|MR1||Removal of EPA's "CASAC Particulate Matter Review Panel (2015-2018)" Webpage (Mini-report)||10/12/18||Environmental Protection Agency | On October 11, the publication date of a New York Times piece linking the EPA’s “CASAC Particulate Matter Review Panel (2015-2018)” page (Webpage 1), that page was removed. The CASAC “Committees and Membership” page (Webpage 2), which had previously linked that page, was also altered that day to remove that link and an additional link.|
|14||Language Shifts on the Office of Juvenile Justice and Delinquency Prevention’s “Vision and Mission” and “About” Webpages||10/4/18||Department of Justice | The Office of Juvenile Justice and Delinquency Prevention (OJJDP) altered language on its “Vision and Mission” and “About” webpages. Shifts in language include removing text stating that OJJDP supports the development and implementation of "coordinated prevention and intervention programs" and provides "treatment and rehabilitative services" from the mission statement on the “Vision and Mission” page, and replacing the term “justice-involved youth” with “offenders."||WIP blog post, NBC News, The Guardian, HuffPost|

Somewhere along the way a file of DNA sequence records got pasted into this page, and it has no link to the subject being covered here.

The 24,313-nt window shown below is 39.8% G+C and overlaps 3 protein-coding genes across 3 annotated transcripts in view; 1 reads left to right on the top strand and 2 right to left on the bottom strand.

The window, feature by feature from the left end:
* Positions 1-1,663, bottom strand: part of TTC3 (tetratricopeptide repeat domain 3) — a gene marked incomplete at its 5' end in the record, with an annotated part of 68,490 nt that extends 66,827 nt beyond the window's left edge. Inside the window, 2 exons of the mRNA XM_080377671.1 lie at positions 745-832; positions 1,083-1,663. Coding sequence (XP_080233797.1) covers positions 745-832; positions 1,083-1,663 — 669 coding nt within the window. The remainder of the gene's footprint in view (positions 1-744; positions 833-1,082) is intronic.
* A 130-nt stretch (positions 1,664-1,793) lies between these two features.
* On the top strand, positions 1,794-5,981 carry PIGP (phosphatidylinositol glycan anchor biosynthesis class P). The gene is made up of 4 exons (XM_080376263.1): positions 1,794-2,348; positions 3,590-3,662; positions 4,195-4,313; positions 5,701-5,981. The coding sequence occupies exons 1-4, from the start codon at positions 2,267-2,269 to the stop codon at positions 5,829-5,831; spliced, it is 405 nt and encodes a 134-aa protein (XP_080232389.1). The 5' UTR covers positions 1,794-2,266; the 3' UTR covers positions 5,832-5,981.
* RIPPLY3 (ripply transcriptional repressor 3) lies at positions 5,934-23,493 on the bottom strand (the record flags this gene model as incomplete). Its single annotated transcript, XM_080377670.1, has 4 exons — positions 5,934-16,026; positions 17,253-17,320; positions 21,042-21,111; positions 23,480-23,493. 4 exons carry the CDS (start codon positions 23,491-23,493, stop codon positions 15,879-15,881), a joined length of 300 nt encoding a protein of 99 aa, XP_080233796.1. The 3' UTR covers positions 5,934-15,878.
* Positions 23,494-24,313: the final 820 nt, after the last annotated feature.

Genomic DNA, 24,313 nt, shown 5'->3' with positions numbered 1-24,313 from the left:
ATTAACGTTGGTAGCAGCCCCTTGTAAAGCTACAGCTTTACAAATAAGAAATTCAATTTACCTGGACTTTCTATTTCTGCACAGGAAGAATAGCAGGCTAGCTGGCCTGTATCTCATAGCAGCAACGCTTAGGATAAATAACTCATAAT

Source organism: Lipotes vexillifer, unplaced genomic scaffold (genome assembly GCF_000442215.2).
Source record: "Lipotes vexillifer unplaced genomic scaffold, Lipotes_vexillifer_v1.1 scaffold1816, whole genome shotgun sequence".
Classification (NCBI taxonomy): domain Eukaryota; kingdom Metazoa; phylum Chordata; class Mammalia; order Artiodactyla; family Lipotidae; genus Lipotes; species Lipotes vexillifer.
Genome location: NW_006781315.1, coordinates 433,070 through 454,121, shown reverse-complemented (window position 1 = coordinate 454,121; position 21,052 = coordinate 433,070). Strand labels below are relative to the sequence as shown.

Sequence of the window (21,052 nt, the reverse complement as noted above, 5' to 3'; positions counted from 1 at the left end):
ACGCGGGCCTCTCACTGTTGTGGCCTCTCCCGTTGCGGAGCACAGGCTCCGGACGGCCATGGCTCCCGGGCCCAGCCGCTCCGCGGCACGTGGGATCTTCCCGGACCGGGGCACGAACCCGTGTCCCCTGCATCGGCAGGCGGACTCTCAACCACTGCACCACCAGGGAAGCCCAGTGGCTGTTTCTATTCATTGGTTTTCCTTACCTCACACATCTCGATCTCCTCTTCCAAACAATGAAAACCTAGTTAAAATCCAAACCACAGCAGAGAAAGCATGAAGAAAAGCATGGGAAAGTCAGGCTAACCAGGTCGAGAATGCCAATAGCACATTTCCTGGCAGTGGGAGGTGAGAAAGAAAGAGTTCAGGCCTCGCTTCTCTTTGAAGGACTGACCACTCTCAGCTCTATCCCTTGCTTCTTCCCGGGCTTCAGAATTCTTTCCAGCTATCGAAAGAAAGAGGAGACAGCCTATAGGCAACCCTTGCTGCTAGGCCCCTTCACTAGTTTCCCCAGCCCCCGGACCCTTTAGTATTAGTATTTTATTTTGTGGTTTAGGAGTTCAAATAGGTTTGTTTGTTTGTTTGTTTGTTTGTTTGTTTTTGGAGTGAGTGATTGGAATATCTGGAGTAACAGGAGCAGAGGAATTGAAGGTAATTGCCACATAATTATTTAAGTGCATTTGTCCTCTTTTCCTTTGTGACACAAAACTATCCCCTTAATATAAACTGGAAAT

|13||Reduction in Access to Pages about Programs and Policy Guidance on the Office of Juvenile Justice and Delinquency Prevention’s Website||10/4/18||Department of Justice | The Office of Juvenile Justice and Delinquency Prevention (OJJDP) has reduced access to webpages about programs and policy guidance. Several links corresponding to webpages about OJJDP programs and policy guidance have been removed from or added to the “OJJDP In Focus” and “Programs and Initiatives” pages. Many of the pages that correspond to removed links have been completely removed, including a page with a policy guidance titled “Girls and the Juvenile Justice System.”||Co-released with Report #14|